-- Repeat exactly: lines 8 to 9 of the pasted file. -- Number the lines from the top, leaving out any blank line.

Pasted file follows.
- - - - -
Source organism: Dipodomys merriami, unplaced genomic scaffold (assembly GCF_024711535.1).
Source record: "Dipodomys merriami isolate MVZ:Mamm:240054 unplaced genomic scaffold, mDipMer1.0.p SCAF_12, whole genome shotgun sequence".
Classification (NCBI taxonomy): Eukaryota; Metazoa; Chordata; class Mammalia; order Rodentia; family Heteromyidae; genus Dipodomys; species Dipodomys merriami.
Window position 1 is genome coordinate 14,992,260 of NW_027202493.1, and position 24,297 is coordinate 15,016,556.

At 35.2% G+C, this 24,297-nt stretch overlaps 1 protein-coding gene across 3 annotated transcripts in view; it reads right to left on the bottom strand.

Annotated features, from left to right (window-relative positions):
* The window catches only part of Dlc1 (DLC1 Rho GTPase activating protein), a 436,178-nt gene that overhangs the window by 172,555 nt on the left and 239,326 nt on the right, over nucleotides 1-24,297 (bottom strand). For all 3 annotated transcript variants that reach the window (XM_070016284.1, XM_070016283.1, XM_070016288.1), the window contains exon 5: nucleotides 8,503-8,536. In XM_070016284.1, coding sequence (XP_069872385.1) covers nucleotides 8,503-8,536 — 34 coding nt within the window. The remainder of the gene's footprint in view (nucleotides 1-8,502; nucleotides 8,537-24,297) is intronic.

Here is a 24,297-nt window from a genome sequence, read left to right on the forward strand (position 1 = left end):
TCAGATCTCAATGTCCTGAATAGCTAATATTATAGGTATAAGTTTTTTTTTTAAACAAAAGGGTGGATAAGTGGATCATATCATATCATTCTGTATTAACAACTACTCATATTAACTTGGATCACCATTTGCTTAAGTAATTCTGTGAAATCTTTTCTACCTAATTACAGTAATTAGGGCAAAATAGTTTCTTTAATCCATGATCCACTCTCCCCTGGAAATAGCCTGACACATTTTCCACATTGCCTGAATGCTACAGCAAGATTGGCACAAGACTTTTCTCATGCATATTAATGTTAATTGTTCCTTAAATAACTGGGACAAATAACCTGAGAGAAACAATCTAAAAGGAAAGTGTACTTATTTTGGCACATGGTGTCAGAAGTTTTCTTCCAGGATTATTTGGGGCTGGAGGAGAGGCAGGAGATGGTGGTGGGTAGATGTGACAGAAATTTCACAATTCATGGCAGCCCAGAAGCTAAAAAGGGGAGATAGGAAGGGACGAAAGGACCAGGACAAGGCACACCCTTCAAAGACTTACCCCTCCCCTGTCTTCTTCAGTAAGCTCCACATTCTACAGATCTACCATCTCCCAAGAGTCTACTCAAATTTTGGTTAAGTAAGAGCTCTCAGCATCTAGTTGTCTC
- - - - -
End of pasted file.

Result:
Here is a 24,297-nt window from a genome sequence, read left to right on the forward strand (position 1 = left end):
TCAGATCTCAATGTCCTGAATAGCTAATATTATAGGTATAAGTTTTTTTTTTAAACAAAAGGGTGGATAAGTGGATCATATCATATCATTCTGTATTAACAACTACTCATATTAACTTGGATCACCATTTGCTTAAGTAATTCTGTGAAATCTTTTCTACCTAATTACAGTAATTAGGGCAAAATAGTTTCTTTAATCCATGATCCACTCTCCCCTGGAAATAGCCTGACACATTTTCCACATTGCCTGAATGCTACAGCAAGATTGGCACAAGACTTTTCTCATGCATATTAATGTTAATTGTTCCTTAAATAACTGGGACAAATAACCTGAGAGAAACAATCTAAAAGGAAAGTGTACTTATTTTGGCACATGGTGTCAGAAGTTTTCTTCCAGGATTATTTGGGGCTGGAGGAGAGGCAGGAGATGGTGGTGGGTAGATGTGACAGAAATTTCACAATTCATGGCAGCCCAGAAGCTAAAAAGGGGAGATAGGAAGGGACGAAAGGACCAGGACAAGGCACACCCTTCAAAGACTTACCCCTCCCCTGTCTTCTTCAGTAAGCTCCACATTCTACAGATCTACCATCTCCCAAGAGTCTACTCAAATTTTGGTTAAGTAAGAGCTCTCAGCATCTAGTTGTCTC